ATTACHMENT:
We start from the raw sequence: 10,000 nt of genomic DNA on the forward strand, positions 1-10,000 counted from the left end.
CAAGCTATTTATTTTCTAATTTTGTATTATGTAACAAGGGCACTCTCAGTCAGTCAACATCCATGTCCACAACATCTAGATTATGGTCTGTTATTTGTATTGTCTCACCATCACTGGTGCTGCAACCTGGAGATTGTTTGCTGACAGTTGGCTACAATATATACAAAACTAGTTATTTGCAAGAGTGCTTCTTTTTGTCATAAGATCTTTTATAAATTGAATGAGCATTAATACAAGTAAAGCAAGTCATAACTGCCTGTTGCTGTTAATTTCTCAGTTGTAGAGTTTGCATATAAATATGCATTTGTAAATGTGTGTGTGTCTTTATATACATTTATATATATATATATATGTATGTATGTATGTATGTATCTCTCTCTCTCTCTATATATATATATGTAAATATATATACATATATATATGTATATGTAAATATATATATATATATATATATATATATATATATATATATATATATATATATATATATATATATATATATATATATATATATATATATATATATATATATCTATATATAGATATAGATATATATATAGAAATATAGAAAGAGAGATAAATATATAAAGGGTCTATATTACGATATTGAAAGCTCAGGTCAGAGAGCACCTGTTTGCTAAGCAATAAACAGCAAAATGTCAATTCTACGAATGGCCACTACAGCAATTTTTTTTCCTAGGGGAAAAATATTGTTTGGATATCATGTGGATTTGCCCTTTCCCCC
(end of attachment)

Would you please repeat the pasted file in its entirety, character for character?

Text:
We start from the raw sequence: 10,000 nt of genomic DNA on the forward strand, positions 1-10,000 counted from the left end.
CAAGCTATTTATTTTCTAATTTTGTATTATGTAACAAGGGCACTCTCAGTCAGTCAACATCCATGTCCACAACATCTAGATTATGGTCTGTTATTTGTATTGTCTCACCATCACTGGTGCTGCAACCTGGAGATTGTTTGCTGACAGTTGGCTACAATATATACAAAACTAGTTATTTGCAAGAGTGCTTCTTTTTGTCATAAGATCTTTTATAAATTGAATGAGCATTAATACAAGTAAAGCAAGTCATAACTGCCTGTTGCTGTTAATTTCTCAGTTGTAGAGTTTGCATATAAATATGCATTTGTAAATGTGTGTGTGTCTTTATATACATTTATATATATATATATATGTATGTATGTATGTATGTATCTCTCTCTCTCTCTATATATATATATGTAAATATATATACATATATATATGTATATGTAAATATATATATATATATATATATATATATATATATATATATATATATATATATATATATATATATATATATATATATATATATATATATATATATATATATCTATATATAGATATAGATATATATATAGAAATATAGAAAGAGAGATAAATATATAAAGGGTCTATATTACGATATTGAAAGCTCAGGTCAGAGAGCACCTGTTTGCTAAGCAATAAACAGCAAAATGTCAATTCTACGAATGGCCACTACAGCAATTTTTTTTCCTAGGGGAAAAATATTGTTTGGATATCATGTGGATTTGCCCTTTCCCCC